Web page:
The clock struck 9:00 and it was time to leave to make way for the next 200 starving souls. The nice Salvation Army lady gave the little match girl person a handful of change from her own purse to cover her parking meter costs for Christmas Day. Out she went into the bitter cold to face unafraid the plans that we made, walking in a winter wonder… I’m sorry wrong story.

Out she went into the bitter cold. Her little coat was threadbare, or thread-bore, I don’t know what the past tense of threadbare is, but she had been wearing it forever. It was also two sizes too small. Not only that, it was only a jacket. Her bottom hung out and every time the wind blew, her dainty little bum got all goose-pimply or geese-pimply depending on the amount of snow that settled under her second-hand underpants. She was freezing her tail off. I can’t make it any clearer than that.

Like the good citizen she was; she deposited her first quarter into the parking meter and of course it didn’t do anything. It was frozen up like an Inuit person’s bum. (Can I say that, John?)

In desperation she put in another quarter and then another. But it was no use. She had to move to the next one because the meter person would never believe her. Every time a meter person puts in a quarter it always works. Myself, I think keeping them in a heated bag has something to do with it.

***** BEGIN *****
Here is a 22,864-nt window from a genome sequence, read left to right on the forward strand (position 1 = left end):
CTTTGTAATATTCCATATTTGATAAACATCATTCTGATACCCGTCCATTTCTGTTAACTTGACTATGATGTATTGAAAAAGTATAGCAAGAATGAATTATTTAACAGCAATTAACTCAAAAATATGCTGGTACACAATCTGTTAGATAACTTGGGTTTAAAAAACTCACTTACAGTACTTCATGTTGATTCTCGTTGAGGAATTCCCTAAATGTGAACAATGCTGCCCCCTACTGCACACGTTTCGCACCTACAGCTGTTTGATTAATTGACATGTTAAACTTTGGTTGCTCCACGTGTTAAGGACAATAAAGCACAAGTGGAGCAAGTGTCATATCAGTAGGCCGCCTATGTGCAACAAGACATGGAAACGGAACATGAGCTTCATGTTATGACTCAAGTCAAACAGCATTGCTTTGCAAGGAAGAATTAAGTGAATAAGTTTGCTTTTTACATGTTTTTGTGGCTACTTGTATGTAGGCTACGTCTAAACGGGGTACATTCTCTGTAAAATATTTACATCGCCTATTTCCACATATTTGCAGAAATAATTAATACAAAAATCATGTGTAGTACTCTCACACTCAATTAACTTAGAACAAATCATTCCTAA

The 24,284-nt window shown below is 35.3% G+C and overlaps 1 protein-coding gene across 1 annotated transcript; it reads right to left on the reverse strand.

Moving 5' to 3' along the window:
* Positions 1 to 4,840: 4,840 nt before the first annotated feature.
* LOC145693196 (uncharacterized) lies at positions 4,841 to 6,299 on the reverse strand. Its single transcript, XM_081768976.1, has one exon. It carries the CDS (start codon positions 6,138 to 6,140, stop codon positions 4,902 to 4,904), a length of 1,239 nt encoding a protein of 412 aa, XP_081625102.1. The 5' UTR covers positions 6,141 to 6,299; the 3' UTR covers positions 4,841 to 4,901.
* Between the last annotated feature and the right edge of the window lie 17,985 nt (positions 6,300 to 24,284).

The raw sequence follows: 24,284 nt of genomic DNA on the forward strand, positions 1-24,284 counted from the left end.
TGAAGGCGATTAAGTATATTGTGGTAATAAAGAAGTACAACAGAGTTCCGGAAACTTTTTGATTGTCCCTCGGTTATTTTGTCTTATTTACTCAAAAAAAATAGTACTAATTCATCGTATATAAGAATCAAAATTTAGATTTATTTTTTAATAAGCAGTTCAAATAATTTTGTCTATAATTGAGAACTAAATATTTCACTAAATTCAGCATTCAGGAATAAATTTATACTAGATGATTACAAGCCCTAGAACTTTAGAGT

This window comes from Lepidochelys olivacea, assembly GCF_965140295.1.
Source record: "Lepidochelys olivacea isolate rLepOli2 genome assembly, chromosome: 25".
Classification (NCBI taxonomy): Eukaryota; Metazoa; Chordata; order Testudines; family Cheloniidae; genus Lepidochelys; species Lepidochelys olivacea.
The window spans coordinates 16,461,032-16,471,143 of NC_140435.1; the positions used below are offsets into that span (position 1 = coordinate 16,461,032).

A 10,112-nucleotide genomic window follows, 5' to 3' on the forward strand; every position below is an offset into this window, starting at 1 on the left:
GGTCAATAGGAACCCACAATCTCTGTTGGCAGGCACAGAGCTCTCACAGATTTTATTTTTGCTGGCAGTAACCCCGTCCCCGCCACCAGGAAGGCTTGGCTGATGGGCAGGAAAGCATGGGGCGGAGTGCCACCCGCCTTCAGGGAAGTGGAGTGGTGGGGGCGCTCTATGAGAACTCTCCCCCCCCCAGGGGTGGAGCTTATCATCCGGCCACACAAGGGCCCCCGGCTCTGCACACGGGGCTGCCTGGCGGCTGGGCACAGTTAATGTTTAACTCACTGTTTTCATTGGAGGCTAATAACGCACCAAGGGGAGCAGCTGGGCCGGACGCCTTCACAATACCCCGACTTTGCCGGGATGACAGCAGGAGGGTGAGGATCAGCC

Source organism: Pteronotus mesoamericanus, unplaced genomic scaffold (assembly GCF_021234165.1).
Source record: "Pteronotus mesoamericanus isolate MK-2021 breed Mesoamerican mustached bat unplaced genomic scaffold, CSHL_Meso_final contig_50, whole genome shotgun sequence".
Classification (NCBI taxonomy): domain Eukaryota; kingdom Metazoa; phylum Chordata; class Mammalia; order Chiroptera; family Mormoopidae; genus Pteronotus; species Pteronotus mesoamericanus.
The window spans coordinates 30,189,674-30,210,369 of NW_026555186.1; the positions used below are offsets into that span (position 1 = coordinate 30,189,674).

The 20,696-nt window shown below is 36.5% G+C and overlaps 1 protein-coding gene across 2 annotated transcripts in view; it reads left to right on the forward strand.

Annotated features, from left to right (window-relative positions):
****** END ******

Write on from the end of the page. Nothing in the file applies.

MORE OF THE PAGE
The little match girl person tried the next meter, and the next and the one after that. Before you know it she was flat broke and had travelled all the way down the main street and was standing on the town dock. She was flat broke rather than just plain broke because she was only seven and couldn’t afford a training bra.

The little match girl person was despondent, as you would be too if you were half frozen with your bum hanging out and no knockers. She decided to end it all right then and there by throwing herself off the dock. She turned for one last look up the main street, looked over to the Legion and saluted the Maple Leaf fluttering lazily in the 90 mile an hour gale. She may have been poor without a pot to tinkle in or a window to throw it out of, and too stupid to know not to end a sentence with a preposition, but she was above all a Canadian and proud of it.

Turning sharply she sang O Canada, first in English and then in French, then she jumped.

Perhaps you think she drowned in the frigid waters of Lake Couchiching. But no, my friends, she did not, because a merciful God had been looking out for her and the lake was frozen solid right to the bottom. She hit the ice about 20 miles an hour and broke both her legs.

Isn’t that a nice story? Well it isn’t over, because a Good Samaritan just happened to be driving by. No it wasn’t the mayor, he was in Florida or someplace warm. It was the Premier. He saw her jump and quickly pulled over, rushed out to the end of the dock and climbed down on the ice.

Now most people think Doug is a money-grubbing bureaucrat but he is not. He is basically a kind man who knows his duty as an elected official. He gave her a $100 ticket for swimming off a government dock and stole her shoes.